Cancer hallmarks typically incorporate complex phenotypic and molecular changes including uncontrolled and sustained proliferation, evading growth suppressors, resisting cell death, replicative immortality, angiogenesis, and metastasis. Attaining these hallmarks requires a series of alterations at the molecular and cellular level. Understanding the molecular basis of changes of intra-cellular phenotypes involves alterations in genes (DNA sequences), RNA transcripts, protein levels and metabolic profiles. Different OMICS approaches have been developed to untangle the complexity of biological systems in different dimensions (e.g., contiguous DNA sequences, RNA expression, and protein levels).
The different OMICS parameters vary greatly in their complexity which is largely driven by the spatial and/or temporal dynamics and chemical modifications (Figure 1). The flow of information from DNA to RNA and protein result in an exponential increase in the complexity.
Deciphering the mechanisms of cancer progression needs a systematic point of view. Compared to single omics research, multi-omics can provide investigators with a greater understanding of the flow of information, from the origin of the cause of disease to the functional consequences.
What is multi-omics?
“OMICS” technologies are characterized by high-throughput interfaces which facilitate the investigation of the genome, epigenome, transcriptome, proteome, and metabolome in a globally-unbiased manner.
- Genomics is the most mature of the omics arena. In medical research, genomics focuses on identifying genetic variants associated with disease, response to treatment or prognosis. The GWAS study has identified thousands of genetic variants associated with complex diseases.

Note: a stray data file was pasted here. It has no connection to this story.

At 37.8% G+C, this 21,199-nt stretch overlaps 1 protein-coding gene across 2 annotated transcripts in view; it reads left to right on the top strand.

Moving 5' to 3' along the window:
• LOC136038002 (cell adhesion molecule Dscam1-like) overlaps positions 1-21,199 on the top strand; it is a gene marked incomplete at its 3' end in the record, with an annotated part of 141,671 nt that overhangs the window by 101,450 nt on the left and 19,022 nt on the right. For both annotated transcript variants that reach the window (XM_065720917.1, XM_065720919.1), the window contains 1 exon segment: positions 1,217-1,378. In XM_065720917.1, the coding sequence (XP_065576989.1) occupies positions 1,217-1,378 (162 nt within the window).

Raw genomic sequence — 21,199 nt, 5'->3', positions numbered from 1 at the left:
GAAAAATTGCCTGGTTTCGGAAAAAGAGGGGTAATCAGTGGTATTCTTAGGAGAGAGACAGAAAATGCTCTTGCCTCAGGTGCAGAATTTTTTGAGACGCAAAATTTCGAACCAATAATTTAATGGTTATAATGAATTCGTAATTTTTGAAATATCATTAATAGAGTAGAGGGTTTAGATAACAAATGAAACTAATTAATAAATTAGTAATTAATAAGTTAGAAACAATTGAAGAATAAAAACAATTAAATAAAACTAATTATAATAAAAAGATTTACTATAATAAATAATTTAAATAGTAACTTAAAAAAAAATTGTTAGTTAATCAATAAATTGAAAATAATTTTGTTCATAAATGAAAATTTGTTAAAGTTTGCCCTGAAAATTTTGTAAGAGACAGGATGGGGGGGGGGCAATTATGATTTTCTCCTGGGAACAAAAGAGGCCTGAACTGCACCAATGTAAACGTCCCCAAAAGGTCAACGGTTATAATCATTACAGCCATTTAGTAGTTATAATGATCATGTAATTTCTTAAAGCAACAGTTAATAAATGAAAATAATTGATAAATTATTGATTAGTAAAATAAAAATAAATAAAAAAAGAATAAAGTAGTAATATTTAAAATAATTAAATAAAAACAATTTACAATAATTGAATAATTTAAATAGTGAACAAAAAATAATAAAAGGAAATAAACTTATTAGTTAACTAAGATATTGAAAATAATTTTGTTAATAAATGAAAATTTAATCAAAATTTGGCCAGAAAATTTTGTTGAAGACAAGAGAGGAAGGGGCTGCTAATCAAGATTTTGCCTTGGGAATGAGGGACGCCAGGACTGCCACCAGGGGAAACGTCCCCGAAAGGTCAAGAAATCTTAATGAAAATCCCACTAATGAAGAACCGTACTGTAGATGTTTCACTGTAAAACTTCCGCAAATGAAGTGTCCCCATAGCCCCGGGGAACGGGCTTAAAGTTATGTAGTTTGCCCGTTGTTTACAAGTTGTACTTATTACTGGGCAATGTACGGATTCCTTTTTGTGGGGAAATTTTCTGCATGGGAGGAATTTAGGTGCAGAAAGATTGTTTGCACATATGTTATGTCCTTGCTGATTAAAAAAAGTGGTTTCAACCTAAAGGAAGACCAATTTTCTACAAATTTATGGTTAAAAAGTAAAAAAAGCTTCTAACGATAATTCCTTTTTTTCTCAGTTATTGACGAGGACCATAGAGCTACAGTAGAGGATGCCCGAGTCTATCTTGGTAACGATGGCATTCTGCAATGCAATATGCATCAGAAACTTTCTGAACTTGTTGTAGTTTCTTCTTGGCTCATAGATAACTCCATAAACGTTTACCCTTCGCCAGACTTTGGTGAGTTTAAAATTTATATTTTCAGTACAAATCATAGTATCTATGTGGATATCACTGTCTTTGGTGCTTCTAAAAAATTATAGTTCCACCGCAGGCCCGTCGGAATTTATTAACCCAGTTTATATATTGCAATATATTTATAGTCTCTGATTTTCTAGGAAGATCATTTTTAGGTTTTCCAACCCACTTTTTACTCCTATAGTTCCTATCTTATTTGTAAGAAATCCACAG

- Epigenomics focuses on genome-wide characterization of reversible modification of DNA or DNA-associated proteins.
- Transcriptomics examines RNA levels genome-wide both qualitatively (which transcripts, novel splice sites, RNA editing sites) and quantitively (how much of each transcript is expressed).
- Proteomics is used to quantify peptide/protein abundance, modification and interaction. The analysis of proteins has been revolutionized by MS-based methods.
- Metabolomics simultaneously quantifies multiple small molecule types, such as amino acids, fatty acids, carbohydrates or other products of cellular metabolic functions.
- Microbiomes focus on a study of all the microorganisms of a given bio-community altogether. Accumulating evidence supports that the microbiome affects the therapeutic efficacy of cancer immunotherapy.
The NeoGenomics approach for provision of multi-omics analyses
NeoGenomics Pharma Services provides informative, state-of-the-art molecular technology, ranging from whole genome sequencing, whole exome sequencing, whole transcriptome sequencing, HLA typing, and tissue-based solutions including the proprietary MultiOmyx™ high-order multiplexing methodology and Akoya Vectra Polaris low-order multiplexing. Additionally, NeoGenomics’ Pharma Services has launched NanoString’s GeoMx Digital Spatial Profiler (DSP) platform to provide spatial and molecular profiling technologies by generating digital whole transcriptomes and profiling data for hundreds of validated proteins analytes. Combining these complementary technologies/platforms provides pharma clients the benefit of a single-sourced strategy that can ultimately improve the quality of customized and directed patient treatment.
Currently, genomic studies contribute the vast majority of precision medicine-based data, e.g. DNA sequencing is already being used to identify genetic variants that drive specific cancers. Although each individual molecular layer can be profiled, these measurements are restricted to the functional roles each respective omics domain plays in a biological system. What remains a challenging task is the integration of multi-omics data with clinical response/outcomes information into patient-centric models.
In summary, the multi-Omics approach is opening up an amazing opportunity to capture the whole picture of biological systems in a hypothesis-free and unbiased mode and paving the way for the next-generation of diagnostics, involving the discovery of more complex biomarker “signatures” that can predict the individual disease risk with greater precision leading to the development of more efficient therapeutics.